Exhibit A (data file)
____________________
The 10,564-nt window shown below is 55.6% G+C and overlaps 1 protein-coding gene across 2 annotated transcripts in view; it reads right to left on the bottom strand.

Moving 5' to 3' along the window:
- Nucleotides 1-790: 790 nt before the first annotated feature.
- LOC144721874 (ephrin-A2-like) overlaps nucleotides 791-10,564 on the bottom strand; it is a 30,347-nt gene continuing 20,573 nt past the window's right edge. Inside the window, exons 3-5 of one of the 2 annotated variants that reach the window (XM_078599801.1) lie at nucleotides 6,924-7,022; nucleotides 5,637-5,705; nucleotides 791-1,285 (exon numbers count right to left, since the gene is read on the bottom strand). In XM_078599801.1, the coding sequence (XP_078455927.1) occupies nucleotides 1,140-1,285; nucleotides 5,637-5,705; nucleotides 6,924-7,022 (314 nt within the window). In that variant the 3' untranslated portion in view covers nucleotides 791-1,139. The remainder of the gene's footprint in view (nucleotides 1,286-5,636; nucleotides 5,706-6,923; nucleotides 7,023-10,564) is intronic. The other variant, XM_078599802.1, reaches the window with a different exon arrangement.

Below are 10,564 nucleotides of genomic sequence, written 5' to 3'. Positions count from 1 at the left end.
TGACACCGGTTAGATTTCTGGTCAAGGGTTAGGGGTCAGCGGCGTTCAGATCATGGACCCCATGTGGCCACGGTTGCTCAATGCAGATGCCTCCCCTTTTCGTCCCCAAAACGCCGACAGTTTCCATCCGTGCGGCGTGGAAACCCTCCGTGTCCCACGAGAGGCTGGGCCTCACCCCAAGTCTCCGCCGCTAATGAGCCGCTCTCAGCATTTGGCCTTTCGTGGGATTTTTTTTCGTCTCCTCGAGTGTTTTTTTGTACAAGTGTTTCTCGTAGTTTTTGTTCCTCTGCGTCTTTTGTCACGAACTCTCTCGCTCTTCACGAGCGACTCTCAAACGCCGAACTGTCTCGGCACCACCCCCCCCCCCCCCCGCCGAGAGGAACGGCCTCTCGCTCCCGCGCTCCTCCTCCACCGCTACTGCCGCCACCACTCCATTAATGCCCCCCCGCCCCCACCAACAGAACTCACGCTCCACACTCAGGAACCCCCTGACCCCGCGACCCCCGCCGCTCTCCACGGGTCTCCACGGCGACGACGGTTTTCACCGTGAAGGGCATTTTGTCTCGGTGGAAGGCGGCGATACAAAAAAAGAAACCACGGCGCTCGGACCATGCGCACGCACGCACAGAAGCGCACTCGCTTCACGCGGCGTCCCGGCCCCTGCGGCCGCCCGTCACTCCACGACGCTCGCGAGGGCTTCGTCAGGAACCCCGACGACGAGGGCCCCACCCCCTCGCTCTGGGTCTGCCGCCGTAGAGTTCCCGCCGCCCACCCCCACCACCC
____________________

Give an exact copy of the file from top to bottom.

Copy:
The 10,564-nt window shown below is 55.6% G+C and overlaps 1 protein-coding gene across 2 annotated transcripts in view; it reads right to left on the bottom strand.

Moving 5' to 3' along the window:
- Nucleotides 1-790: 790 nt before the first annotated feature.
- LOC144721874 (ephrin-A2-like) overlaps nucleotides 791-10,564 on the bottom strand; it is a 30,347-nt gene continuing 20,573 nt past the window's right edge. Inside the window, exons 3-5 of one of the 2 annotated variants that reach the window (XM_078599801.1) lie at nucleotides 6,924-7,022; nucleotides 5,637-5,705; nucleotides 791-1,285 (exon numbers count right to left, since the gene is read on the bottom strand). In XM_078599801.1, the coding sequence (XP_078455927.1) occupies nucleotides 1,140-1,285; nucleotides 5,637-5,705; nucleotides 6,924-7,022 (314 nt within the window). In that variant the 3' untranslated portion in view covers nucleotides 791-1,139. The remainder of the gene's footprint in view (nucleotides 1,286-5,636; nucleotides 5,706-6,923; nucleotides 7,023-10,564) is intronic. The other variant, XM_078599802.1, reaches the window with a different exon arrangement.

Below are 10,564 nucleotides of genomic sequence, written 5' to 3'. Positions count from 1 at the left end.
TGACACCGGTTAGATTTCTGGTCAAGGGTTAGGGGTCAGCGGCGTTCAGATCATGGACCCCATGTGGCCACGGTTGCTCAATGCAGATGCCTCCCCTTTTCGTCCCCAAAACGCCGACAGTTTCCATCCGTGCGGCGTGGAAACCCTCCGTGTCCCACGAGAGGCTGGGCCTCACCCCAAGTCTCCGCCGCTAATGAGCCGCTCTCAGCATTTGGCCTTTCGTGGGATTTTTTTTCGTCTCCTCGAGTGTTTTTTTGTACAAGTGTTTCTCGTAGTTTTTGTTCCTCTGCGTCTTTTGTCACGAACTCTCTCGCTCTTCACGAGCGACTCTCAAACGCCGAACTGTCTCGGCACCACCCCCCCCCCCCCCCGCCGAGAGGAACGGCCTCTCGCTCCCGCGCTCCTCCTCCACCGCTACTGCCGCCACCACTCCATTAATGCCCCCCCGCCCCCACCAACAGAACTCACGCTCCACACTCAGGAACCCCCTGACCCCGCGACCCCCGCCGCTCTCCACGGGTCTCCACGGCGACGACGGTTTTCACCGTGAAGGGCATTTTGTCTCGGTGGAAGGCGGCGATACAAAAAAAGAAACCACGGCGCTCGGACCATGCGCACGCACGCACAGAAGCGCACTCGCTTCACGCGGCGTCCCGGCCCCTGCGGCCGCCCGTCACTCCACGACGCTCGCGAGGGCTTCGTCAGGAACCCCGACGACGAGGGCCCCACCCCCTCGCTCTGGGTCTGCCGCCGTAGAGTTCCCGCCGCCCACCCCCACCACCC